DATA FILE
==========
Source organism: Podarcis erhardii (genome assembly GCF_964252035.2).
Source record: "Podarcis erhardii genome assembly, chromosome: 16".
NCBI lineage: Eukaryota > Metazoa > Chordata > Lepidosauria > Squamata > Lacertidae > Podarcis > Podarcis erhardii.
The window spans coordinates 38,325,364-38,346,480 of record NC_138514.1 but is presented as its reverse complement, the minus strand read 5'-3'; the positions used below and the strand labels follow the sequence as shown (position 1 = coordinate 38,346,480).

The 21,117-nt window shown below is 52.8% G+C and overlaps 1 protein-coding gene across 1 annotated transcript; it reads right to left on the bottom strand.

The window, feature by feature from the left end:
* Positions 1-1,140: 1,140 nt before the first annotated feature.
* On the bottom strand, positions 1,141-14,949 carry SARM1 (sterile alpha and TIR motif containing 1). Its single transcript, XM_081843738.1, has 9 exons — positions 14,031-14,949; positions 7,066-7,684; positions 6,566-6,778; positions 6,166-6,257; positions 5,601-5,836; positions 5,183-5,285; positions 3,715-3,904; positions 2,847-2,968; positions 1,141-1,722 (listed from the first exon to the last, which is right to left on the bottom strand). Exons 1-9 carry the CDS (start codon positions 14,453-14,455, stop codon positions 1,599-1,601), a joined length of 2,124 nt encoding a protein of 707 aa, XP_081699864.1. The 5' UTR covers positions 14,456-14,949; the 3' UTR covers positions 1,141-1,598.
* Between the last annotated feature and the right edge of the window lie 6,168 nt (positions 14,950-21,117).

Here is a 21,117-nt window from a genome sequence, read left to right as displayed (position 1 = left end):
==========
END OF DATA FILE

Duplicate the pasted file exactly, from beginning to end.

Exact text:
Source organism: Podarcis erhardii (genome assembly GCF_964252035.2).
Source record: "Podarcis erhardii genome assembly, chromosome: 16".
NCBI lineage: Eukaryota > Metazoa > Chordata > Lepidosauria > Squamata > Lacertidae > Podarcis > Podarcis erhardii.
The window spans coordinates 38,325,364-38,346,480 of record NC_138514.1 but is presented as its reverse complement, the minus strand read 5'-3'; the positions used below and the strand labels follow the sequence as shown (position 1 = coordinate 38,346,480).

The 21,117-nt window shown below is 52.8% G+C and overlaps 1 protein-coding gene across 1 annotated transcript; it reads right to left on the bottom strand.

The window, feature by feature from the left end:
* Positions 1-1,140: 1,140 nt before the first annotated feature.
* On the bottom strand, positions 1,141-14,949 carry SARM1 (sterile alpha and TIR motif containing 1). Its single transcript, XM_081843738.1, has 9 exons — positions 14,031-14,949; positions 7,066-7,684; positions 6,566-6,778; positions 6,166-6,257; positions 5,601-5,836; positions 5,183-5,285; positions 3,715-3,904; positions 2,847-2,968; positions 1,141-1,722 (listed from the first exon to the last, which is right to left on the bottom strand). Exons 1-9 carry the CDS (start codon positions 14,453-14,455, stop codon positions 1,599-1,601), a joined length of 2,124 nt encoding a protein of 707 aa, XP_081699864.1. The 5' UTR covers positions 14,456-14,949; the 3' UTR covers positions 1,141-1,598.
* Between the last annotated feature and the right edge of the window lie 6,168 nt (positions 14,950-21,117).

Here is a 21,117-nt window from a genome sequence, read left to right as displayed (position 1 = left end):